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post #1 of 10 (permalink) Old 03-16-2010, 03:55 AM Thread Starter
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Default Language differences

Marco made me think of this.

Many of the differences between North American English and British English are straightforward, with little risk of confusion.
Trunk for boot, Sidewalk for pavement, Faucet for tap. Some spelling variations, sometimes.

Some, though, seem more confusing. Biscuit, for instance, means something quite specific in British English. It is thin, crisp and either sweet or savoury. When I pick up on it in American literature, it is clearly something else as the food combinations sound peculiar. I cannot imagine eating chicken with biscuits, for example, so biscuit must mean something different from a European biscuit. What is an American biscuit please ?

MacDonalds routinely refer to something they call an English muffin, which bears to resemblance whatsoever to any muffin made in England and has more in common with a cupcake.
An English muffin is a circular bread type product, with a lot of holes in it, which uses yeast as a raising agent, rather than eggs.

Rubber is quite innocuous in British English, meaning simply a piece of rubber material used to erase pencil marks, but causes problems elsewhere as it is more commonly used to mean something else which in the UK, we call by a traditional brand name, Durex, rather like Biro for a ball point pen, or Hoover, for a vacuum cleaner.

The one most likely to raise eyebrows amongst Brits are references to the American 'patting someone on the fanny' in public, invoking thoughts of a complete pervert ! (Fanny in British English is slang for a female's front parts, not the rear ones !)

Cheers

Peter

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post #2 of 10 (permalink) Old 03-16-2010, 06:44 AM
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biscuit recipe - Google Search Mainly recipes for american ones at least towards the beginning.

Biscuit - Wikipedia, the free encyclopedia has british and american ones sitting side by side in the upper right side pic.

As for rubber, when I was a teenager 25 plus some years ago now, it was commonly just called a trojan and not advertised on TV or magazines with the prominence it now has. Or as we some times called it, an "intergalactic prophylactic". Normally was some beer or distilled spirits involved when called that. They were also hidden behind the counter at a lot of places I shopped (if available at all) and I had some friends who were embarrassed to purchase them even up until the late 1980's.
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post #3 of 10 (permalink) Old 03-16-2010, 09:12 AM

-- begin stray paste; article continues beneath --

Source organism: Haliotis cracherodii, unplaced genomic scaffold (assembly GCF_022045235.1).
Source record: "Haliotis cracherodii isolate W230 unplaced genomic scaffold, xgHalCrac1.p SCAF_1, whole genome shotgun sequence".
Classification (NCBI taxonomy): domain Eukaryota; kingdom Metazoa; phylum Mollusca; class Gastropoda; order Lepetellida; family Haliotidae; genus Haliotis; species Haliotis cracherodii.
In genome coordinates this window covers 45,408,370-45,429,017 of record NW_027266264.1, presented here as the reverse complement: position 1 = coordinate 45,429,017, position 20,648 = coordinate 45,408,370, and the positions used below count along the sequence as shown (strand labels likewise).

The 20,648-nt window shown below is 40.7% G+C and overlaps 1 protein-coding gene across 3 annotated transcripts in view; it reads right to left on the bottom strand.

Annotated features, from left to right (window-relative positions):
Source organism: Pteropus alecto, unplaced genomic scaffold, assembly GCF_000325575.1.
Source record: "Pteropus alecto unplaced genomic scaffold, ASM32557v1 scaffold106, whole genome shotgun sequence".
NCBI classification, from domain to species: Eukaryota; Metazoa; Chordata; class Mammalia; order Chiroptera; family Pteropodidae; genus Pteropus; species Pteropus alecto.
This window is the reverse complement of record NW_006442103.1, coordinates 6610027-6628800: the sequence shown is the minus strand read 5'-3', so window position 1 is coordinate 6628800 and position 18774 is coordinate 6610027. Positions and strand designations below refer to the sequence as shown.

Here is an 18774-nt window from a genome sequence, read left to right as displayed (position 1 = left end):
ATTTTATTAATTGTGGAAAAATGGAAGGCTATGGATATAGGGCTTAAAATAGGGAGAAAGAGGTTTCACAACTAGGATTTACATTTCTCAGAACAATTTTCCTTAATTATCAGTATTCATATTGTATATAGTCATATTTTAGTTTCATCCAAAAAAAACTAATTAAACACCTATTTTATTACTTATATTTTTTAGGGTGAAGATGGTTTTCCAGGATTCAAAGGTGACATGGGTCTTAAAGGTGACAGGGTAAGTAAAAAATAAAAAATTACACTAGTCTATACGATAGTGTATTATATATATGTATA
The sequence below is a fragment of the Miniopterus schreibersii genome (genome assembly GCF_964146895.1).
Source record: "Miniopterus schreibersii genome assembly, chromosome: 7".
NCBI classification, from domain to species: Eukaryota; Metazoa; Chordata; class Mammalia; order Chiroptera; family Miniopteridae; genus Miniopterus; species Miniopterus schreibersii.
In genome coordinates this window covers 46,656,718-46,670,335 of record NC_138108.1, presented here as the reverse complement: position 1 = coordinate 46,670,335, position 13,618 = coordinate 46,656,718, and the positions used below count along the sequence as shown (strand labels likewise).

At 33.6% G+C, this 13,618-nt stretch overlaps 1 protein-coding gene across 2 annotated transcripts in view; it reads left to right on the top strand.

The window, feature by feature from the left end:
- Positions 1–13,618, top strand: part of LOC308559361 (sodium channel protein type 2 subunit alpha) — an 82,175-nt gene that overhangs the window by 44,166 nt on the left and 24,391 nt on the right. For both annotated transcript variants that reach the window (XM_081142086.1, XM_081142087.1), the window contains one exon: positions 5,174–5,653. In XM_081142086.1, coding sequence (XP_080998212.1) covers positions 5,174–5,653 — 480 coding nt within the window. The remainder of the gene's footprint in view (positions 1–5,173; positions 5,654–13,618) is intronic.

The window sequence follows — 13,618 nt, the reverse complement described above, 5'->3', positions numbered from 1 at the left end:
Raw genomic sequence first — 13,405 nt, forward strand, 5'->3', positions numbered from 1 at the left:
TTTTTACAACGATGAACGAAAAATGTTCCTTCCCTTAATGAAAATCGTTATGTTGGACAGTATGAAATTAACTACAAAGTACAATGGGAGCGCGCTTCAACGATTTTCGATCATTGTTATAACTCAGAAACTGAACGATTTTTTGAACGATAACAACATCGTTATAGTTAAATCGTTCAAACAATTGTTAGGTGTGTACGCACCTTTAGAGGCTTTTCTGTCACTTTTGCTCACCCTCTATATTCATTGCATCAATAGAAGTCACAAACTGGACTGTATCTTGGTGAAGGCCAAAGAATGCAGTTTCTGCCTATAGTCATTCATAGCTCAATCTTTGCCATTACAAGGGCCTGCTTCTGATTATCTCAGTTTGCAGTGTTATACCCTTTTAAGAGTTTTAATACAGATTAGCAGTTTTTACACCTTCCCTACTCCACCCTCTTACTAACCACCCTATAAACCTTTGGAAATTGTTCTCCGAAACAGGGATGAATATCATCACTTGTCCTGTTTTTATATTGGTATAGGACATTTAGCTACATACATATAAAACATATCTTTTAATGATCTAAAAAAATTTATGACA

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"An English muffin is a circular bread type product, with a lot of holes in it, which uses yeast as a raising agent, rather than eggs."

Could you be confusing this with a CRUMPET Peter?

My memory tells me that a MUFFIN was indeed a circular bread "roll" which we cut in half (top and bottom) and either ate it buttered or toasted it.

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post #4 of 10 (permalink) Old 03-16-2010, 09:26 AM
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I think an English muffin is like a crumpet, although decidedly not savory/sweet like how Wiki describes it.
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post #5 of 10 (permalink) Old 03-16-2010, 09:47 AM
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Crumpets and English muffins are decidedly different.
However, as you can see below, the English muffin that Mcdonalds sells looks just like the muffins they have in England to me, and certainly quite different to the crumpet pictured.
The confusion comes when you introduce the other more common type of muffin which indeed does look like a cup cake.



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post #6 of 10 (permalink) Old 03-16-2010, 09:57 AM
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An English Muffin looks just like two crumpets to me. :shrug:
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post #7 of 10 (permalink) Old 03-16-2010, 10:22 AM
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I though an English muffin was a pretty female?

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post #8 of 10 (permalink) Old 03-16-2010, 10:23 AM
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I'm strangely hungry now......


I am fond of 'flogging spanner' which I've always known as a slugging wrench

I prefer 'grounding' to 'earthing', just because it rolls off the tongue a little easier

Even in the states the same word can have different meanings. In one part of the country if you ask someone to give you a 'pop', he'll hand you a soft drink, in another neck of the woods he'll smack you upside of the head.

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post #9 of 10 (permalink) Old 03-16-2010, 02:24 PM
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Yep in Canada if you order tea at a restaurant you will get a nice steaming pot of steeped tea, in the States you get a tall glass of it with lots of ice. You need to be specific about the hot or cold. This was something I experienced on a trip to Texas.

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post #10 of 10 (permalink) Old 03-16-2010, 06:50 PM
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This is making me want some blueberry muffins and some cornbread muffins...or even just some cupcakes. Not had lunch today and wrong post to see when supper is going to be a few hours away.
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